“However, when I see Elizabeth Warren come out with a ridiculous plan of taxing wealthy people a surtax of 2 percent because it makes a good headline or sends out a tweet when she knows for a fact that’s not something that’s ever gonna be passed, this is what’s wrong,” he said. “You can’t just attack these things in a punitive way by punishing people.”

See, he doesn’t believe funding programs, because he doesn’t really believe in the programs.

He said running as a Democrat would be “disingenuous” because he doesn’t believe in some of the issues that many in the party (and certainly many 2020 contenders) support — free college, universal free health care, and guaranteed jobs. He said on those matters, the party “has shifted so far to the left.”

But here is the final series of inanities.

Schultz criticized the 2017 Republican tax cuts for giving a “free ride to business” and said he would have been “more modest” in giving tax relief to those who need it the most. In an interview with CNBC on Monday, he said he didn’t want to get into details on whether he would raise taxes on corporations, which in the 2017 bill got a cut from a 35 percent rate to 21 percent.

“I don’t want to talk in the hypothetical about what I would do if I was president,” he said.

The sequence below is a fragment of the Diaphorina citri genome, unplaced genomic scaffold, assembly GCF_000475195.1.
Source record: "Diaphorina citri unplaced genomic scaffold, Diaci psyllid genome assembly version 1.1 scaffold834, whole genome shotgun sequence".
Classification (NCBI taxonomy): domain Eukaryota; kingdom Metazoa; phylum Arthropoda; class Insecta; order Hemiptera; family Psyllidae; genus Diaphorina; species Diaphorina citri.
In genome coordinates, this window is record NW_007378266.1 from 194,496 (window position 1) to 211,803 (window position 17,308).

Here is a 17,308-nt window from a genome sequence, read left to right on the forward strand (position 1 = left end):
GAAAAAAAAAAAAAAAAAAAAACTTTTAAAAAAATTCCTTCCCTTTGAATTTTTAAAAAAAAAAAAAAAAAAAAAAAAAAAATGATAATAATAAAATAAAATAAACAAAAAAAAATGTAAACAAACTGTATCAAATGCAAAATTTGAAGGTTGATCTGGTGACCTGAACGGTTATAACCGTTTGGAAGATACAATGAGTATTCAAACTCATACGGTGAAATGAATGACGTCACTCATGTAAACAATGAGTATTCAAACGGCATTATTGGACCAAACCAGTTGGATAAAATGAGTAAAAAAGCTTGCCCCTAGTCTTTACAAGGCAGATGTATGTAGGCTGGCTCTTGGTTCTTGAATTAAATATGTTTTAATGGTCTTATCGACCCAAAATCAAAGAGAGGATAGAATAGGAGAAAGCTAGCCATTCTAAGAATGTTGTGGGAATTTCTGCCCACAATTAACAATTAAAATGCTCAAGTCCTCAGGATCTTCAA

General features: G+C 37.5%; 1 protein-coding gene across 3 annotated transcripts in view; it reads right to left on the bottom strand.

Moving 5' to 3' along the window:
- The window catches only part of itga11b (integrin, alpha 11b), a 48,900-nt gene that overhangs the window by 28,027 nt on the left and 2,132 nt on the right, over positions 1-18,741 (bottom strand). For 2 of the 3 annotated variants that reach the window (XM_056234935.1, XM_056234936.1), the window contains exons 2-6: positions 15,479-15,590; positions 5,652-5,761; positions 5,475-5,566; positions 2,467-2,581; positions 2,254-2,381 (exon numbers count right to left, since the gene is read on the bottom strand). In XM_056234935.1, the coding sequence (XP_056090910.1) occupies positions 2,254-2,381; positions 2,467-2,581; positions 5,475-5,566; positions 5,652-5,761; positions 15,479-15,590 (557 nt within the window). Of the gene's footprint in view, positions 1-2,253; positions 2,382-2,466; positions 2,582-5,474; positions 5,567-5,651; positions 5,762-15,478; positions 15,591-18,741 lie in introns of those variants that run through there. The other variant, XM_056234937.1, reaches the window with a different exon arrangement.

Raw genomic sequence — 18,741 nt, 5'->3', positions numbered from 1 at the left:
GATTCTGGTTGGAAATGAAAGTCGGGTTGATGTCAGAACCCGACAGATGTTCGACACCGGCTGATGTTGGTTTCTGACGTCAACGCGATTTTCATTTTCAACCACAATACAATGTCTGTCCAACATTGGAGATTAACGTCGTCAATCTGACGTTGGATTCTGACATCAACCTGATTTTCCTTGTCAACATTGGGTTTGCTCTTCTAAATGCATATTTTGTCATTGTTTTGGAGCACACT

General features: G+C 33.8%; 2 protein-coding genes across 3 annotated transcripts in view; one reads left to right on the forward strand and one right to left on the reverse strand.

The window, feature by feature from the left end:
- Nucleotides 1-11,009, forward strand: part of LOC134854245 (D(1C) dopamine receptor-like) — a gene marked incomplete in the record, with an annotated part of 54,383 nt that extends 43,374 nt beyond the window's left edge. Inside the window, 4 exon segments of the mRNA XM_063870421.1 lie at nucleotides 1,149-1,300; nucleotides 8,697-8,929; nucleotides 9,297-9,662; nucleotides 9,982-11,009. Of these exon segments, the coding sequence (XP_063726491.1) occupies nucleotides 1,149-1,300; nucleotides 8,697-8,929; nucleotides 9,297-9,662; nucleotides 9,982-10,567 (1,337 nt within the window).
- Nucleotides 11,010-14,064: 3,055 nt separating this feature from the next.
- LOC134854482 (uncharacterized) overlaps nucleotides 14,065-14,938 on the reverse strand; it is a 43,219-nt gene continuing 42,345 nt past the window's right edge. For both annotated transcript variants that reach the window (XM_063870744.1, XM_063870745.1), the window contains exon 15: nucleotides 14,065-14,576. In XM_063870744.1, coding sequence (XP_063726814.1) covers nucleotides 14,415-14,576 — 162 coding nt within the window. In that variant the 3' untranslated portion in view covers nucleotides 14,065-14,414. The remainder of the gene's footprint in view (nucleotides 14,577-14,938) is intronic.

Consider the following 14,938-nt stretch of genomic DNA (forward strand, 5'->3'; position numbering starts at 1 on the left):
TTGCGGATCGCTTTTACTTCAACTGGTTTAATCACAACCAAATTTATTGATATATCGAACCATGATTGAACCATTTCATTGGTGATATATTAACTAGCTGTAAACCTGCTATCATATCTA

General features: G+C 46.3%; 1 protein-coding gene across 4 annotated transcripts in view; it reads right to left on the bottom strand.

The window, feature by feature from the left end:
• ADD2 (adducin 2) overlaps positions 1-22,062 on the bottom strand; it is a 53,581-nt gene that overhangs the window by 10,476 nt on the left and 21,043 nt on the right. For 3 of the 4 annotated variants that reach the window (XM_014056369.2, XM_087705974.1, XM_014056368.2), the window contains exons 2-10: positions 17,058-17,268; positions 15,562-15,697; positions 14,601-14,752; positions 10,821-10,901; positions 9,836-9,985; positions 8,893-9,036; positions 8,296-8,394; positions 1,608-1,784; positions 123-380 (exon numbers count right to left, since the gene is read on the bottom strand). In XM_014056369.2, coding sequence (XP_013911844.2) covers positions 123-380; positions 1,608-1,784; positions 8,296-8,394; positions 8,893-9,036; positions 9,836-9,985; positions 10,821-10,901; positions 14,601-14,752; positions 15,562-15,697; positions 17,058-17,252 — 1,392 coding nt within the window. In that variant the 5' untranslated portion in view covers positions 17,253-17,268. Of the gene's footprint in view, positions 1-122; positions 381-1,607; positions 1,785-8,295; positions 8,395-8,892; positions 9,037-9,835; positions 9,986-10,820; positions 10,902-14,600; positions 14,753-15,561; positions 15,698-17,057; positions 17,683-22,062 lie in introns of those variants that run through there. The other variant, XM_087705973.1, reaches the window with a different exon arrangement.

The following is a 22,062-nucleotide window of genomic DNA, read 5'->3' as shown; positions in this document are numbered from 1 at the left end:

In the Times interview, he expressed concern about the national debt and the affordability of free college and guaranteed government jobs.

“Doesn’t someone have to speak the truth about what we can afford while maintaining a deep level of compassion and empathy for the American people?” he said.


The first quote is, of course, the dumbest thing anyone has ever heard, but the last one is key. “What we can afford” is meaningless when you refuse to take the steps to afford anything. Now, Schultz might just be running to protect his own class, or to lower his taxes, or to send a message to the Dems about how far left the plutocrats are willing to let them move before revolting. Any of those are possible, and the last one is particularly interesting.

But take Schultz out of the equation, and you get to the hollow end of the “socially liberal, fiscally conservative” mental scam. It essentially boils down to “I’m all for fairness, but not if we have to pay for any of it. Can’t have that. Simply can’t afford it.”

At the end, it’s basically just clucking your tongue at racism, homophobia, and systemic injustice, without actually taking any of the steps to fix it, and without recognizing that it takes an activist and well-funded government to undo and fix the vast inequalities and legacy of top-down class warfare on which this country was funded.

We know the GOP doesn’t want to do that; cutting taxes on billionaires enhances those conditions, combining their fiscal recklessness with their social psychopathy. But without actually doing any of the funding, the “fiscal conservative” is enacting the same goals. Maybe they think “leadership” or whatever can make things better. It’s pretty to think so, at least.